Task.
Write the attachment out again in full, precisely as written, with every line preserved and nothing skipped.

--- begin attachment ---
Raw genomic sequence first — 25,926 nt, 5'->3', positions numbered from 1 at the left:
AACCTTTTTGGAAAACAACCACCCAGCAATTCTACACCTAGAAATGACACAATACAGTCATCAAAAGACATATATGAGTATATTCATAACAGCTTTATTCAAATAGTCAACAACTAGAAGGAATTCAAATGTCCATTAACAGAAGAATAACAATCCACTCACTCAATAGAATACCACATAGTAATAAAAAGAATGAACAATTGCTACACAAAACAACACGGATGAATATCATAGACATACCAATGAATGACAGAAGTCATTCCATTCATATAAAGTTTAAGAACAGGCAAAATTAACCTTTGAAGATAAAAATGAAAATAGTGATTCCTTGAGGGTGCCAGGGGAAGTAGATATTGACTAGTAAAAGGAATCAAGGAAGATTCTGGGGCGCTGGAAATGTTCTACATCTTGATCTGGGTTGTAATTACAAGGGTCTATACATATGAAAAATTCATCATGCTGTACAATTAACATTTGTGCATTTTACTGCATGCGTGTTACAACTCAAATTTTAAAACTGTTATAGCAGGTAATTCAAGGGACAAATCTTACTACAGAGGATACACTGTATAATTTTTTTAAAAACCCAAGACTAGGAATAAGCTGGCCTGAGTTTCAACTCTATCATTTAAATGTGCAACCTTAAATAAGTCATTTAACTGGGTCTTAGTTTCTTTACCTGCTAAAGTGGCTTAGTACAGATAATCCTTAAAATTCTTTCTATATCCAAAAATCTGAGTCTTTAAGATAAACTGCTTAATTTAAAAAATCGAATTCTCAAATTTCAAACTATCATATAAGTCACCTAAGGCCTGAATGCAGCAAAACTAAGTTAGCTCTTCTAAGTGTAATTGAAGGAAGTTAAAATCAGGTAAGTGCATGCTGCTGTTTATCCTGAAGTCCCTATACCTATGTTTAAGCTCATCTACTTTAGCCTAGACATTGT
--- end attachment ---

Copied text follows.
Raw genomic sequence first — 25,926 nt, 5'->3', positions numbered from 1 at the left:
AACCTTTTTGGAAAACAACCACCCAGCAATTCTACACCTAGAAATGACACAATACAGTCATCAAAAGACATATATGAGTATATTCATAACAGCTTTATTCAAATAGTCAACAACTAGAAGGAATTCAAATGTCCATTAACAGAAGAATAACAATCCACTCACTCAATAGAATACCACATAGTAATAAAAAGAATGAACAATTGCTACACAAAACAACACGGATGAATATCATAGACATACCAATGAATGACAGAAGTCATTCCATTCATATAAAGTTTAAGAACAGGCAAAATTAACCTTTGAAGATAAAAATGAAAATAGTGATTCCTTGAGGGTGCCAGGGGAAGTAGATATTGACTAGTAAAAGGAATCAAGGAAGATTCTGGGGCGCTGGAAATGTTCTACATCTTGATCTGGGTTGTAATTACAAGGGTCTATACATATGAAAAATTCATCATGCTGTACAATTAACATTTGTGCATTTTACTGCATGCGTGTTACAACTCAAATTTTAAAACTGTTATAGCAGGTAATTCAAGGGACAAATCTTACTACAGAGGATACACTGTATAATTTTTTTAAAAACCCAAGACTAGGAATAAGCTGGCCTGAGTTTCAACTCTATCATTTAAATGTGCAACCTTAAATAAGTCATTTAACTGGGTCTTAGTTTCTTTACCTGCTAAAGTGGCTTAGTACAGATAATCCTTAAAATTCTTTCTATATCCAAAAATCTGAGTCTTTAAGATAAACTGCTTAATTTAAAAAATCGAATTCTCAAATTTCAAACTATCATATAAGTCACCTAAGGCCTGAATGCAGCAAAACTAAGTTAGCTCTTCTAAGTGTAATTGAAGGAAGTTAAAATCAGGTAAGTGCATGCTGCTGTTTATCCTGAAGTCCCTATACCTATGTTTAAGCTCATCTACTTTAGCCTAGACATTGT